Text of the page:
- SEND risk assessment guidance has been published by the Department for Education (DfE). This document does not explicitly refer to health services but notes the health and wellbeing risks to the individual as a result of COVID-19 and the temporary closure of educational services.
- Guidance on supporting children and young people with SEND as schools and colleges prepare for wider reopening is available from PHE.
- Guidance for Scotland concerning COVID-19 school closures similarly notes that school, early learning and childcare (ELC) settings may stay open for children of key workers and vulnerable children (defined as those in receipt of free school meals, children with additional support needs and at-risk children).
- The Northern Ireland Department for Education has advised that special schools will stay open, as these children fall within the definition of vulnerable children.
The role of community care in supporting the NHS response to COVID-19
England: Priorities for community health services
- NHSE/I has published COVID-19 Prioritisation within community health services guidance, last updated on 1 April 2020. Current general priorities for providers of community services during this pandemic are to:
- Support home discharge of patients from acute and community beds, as mandated in the COVID-19 hospital discharge service requirements
- Use digital technology wherever possible
- Prioritise support for high-risk individuals who will be advised to self-isolate for 12 weeks
- Apply the principle of mutual aid within health and social care partners, as decided through your local resilience forum
- These general priorities are for all community services providers and are therefore not specific to children and young people (CYP) community services. Providers of CYP services should be mindful of this when implementing them.
- The Prioritisation document recommends that certain services should continue: emotional health and wellbeing/mental health support, with urgent care prioritised; safeguarding; continuing care packages; children and end of life care; rapid response service; sexual assault services; antenatal newborn and children screening and immunisation services.
- Mental health, learning disabilities and autism are the focus of a COVID-19 response cell that is not specific to CYP (see sub-section: ‘Mental health, learning disabilities and autism’).
- NHS guidance on redeploying the secondary care medical workforce is available. While the entire document is not specific to care for children and young people, it does have a section on paediatrics which notes that ‘where possible, community paediatric doctors should be deployed to support acute paediatric services and paediatric EDs, although essential community services that keep children safe and would should continue’ (p12).
- Additionally, Appendix 2 of the NHSE/I COVID-19 Standard Operating Procedure for Community Health Services states that ‘children, young people and families may experience additional pressures and stresses during the coronavirus pandemic, particularly the most vulnerable or those who require additional support. It is important to continue to deliver support through a universal and targeted offer during this time’.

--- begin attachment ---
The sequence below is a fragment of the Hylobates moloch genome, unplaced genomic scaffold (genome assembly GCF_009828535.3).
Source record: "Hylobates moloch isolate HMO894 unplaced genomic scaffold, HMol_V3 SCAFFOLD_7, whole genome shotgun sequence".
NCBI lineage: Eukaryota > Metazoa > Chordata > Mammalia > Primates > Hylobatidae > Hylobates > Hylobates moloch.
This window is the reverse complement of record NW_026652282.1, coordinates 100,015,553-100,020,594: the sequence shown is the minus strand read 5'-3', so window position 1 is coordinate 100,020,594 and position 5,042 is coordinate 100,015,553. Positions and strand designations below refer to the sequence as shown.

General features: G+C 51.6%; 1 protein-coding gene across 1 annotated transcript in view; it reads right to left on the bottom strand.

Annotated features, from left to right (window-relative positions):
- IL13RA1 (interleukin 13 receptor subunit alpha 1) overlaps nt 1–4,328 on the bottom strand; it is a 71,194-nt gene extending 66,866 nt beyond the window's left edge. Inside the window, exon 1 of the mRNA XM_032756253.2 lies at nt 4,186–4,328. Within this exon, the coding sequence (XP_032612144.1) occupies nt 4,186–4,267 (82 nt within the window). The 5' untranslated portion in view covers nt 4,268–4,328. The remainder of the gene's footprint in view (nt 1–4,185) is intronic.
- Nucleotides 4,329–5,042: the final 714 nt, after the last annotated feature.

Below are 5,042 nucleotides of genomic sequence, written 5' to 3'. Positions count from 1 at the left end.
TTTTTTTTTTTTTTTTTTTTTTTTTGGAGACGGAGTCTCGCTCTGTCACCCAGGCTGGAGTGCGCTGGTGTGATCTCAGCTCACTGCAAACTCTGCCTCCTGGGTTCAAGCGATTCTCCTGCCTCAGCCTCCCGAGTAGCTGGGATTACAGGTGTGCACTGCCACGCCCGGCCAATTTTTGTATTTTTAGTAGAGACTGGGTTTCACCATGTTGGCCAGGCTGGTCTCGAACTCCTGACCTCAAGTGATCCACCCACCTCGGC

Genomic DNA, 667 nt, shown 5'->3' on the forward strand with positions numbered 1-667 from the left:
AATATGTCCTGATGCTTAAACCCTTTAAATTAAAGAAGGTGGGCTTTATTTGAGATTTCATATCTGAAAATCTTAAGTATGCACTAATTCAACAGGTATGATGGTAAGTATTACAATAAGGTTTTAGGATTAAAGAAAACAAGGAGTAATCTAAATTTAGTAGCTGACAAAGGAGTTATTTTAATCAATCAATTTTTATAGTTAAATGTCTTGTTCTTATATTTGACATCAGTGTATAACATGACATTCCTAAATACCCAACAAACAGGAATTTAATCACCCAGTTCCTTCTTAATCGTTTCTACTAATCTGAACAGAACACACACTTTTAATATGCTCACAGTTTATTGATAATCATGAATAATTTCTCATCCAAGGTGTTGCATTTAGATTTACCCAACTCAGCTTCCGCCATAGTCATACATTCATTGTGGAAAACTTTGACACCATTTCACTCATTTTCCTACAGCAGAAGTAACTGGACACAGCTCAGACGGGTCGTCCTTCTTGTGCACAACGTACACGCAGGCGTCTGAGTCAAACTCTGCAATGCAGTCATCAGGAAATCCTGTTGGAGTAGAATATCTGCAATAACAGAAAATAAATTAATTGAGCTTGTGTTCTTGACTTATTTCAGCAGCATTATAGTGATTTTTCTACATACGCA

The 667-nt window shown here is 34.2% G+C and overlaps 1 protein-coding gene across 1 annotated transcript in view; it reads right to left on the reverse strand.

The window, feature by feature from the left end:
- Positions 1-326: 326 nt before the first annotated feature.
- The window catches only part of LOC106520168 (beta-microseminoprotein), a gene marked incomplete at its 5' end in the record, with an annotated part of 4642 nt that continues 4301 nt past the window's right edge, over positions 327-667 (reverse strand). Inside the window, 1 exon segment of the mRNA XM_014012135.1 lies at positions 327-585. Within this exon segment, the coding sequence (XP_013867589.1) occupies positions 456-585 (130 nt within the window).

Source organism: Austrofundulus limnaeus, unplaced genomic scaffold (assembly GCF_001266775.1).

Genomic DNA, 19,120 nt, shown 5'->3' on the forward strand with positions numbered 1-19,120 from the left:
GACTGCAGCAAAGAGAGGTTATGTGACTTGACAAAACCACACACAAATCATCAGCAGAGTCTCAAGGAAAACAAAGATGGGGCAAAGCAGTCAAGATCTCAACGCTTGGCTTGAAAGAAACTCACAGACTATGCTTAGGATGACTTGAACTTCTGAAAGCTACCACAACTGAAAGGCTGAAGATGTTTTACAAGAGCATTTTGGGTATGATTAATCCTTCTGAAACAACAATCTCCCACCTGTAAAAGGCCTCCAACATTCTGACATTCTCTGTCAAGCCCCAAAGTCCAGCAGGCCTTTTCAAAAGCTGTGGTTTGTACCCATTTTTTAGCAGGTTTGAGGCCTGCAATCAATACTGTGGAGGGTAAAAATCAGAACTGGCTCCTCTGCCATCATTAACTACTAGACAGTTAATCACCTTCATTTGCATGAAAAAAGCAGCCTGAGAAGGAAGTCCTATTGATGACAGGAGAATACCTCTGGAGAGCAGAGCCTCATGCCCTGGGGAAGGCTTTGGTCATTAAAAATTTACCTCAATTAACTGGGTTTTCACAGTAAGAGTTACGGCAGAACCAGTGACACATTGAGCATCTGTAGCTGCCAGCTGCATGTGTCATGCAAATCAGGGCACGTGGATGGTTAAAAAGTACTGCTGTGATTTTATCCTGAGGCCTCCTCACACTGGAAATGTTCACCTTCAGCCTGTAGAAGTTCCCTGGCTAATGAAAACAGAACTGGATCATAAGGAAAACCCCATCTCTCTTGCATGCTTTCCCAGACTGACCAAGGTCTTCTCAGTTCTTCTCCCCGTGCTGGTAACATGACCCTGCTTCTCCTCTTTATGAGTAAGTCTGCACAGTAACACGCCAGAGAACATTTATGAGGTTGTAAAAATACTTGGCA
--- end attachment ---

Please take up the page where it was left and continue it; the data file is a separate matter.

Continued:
Scotland: Priorities for community health services
- National Clinical Guidance for Nursing and AHP Community Health Staff during the COVID-19 pandemic is geared towards nurses and AHPs, but is relevant to the work of community paediatricians as part of an integrated approach that utilises the skills of all community professionals.
- Section 5 contains guidance specific to the care of children and young people, and Annex 4 outlines priorities of care in the community for health visitors, family nurse partnerships, school nurses, children's community AHP services, district nursing services, general practice nursing, specialist nurses, learning disability and mental health nursing, adults community AHP services.
Mental health, learning disabilities and autism
- NHSE/I has guidance for clinicians who have had limited contact with people with a learning disability or autism, which outlines an approach to supporting people with a learning disability and people with autism throughout the COVID-19 outbreak, and links to further resources.
- The national mental health and learning disability and autism teams and NHSE/I have set up a COVID-19 response cell. The cell has limited relevance to CYP but may be useful to be aware of. More information is available in their update from 15 March 2020 (PDF).
- The cell has guidance: Managing capacity and demand within inpatient and community mental health, learning disabilities and autism services for all ages (PDF), published on 25 March 2020.
- The guidance outlines general principles. These are that people with mental health needs, a learning disability or autism should receive the same degree of protection and support as other members of the population; providers may need to make difficult decisions in the context of reduces capacity and increasing demand; providers should consider both physical and mental vulnerability; partnership working is crucial; digital technology is an essential tool to maximise delivery; and providers should bear the longer-term impact of the COVID-19 outbreak in mind, and seek to minimise changes that impact on the capacity of the system in the long term.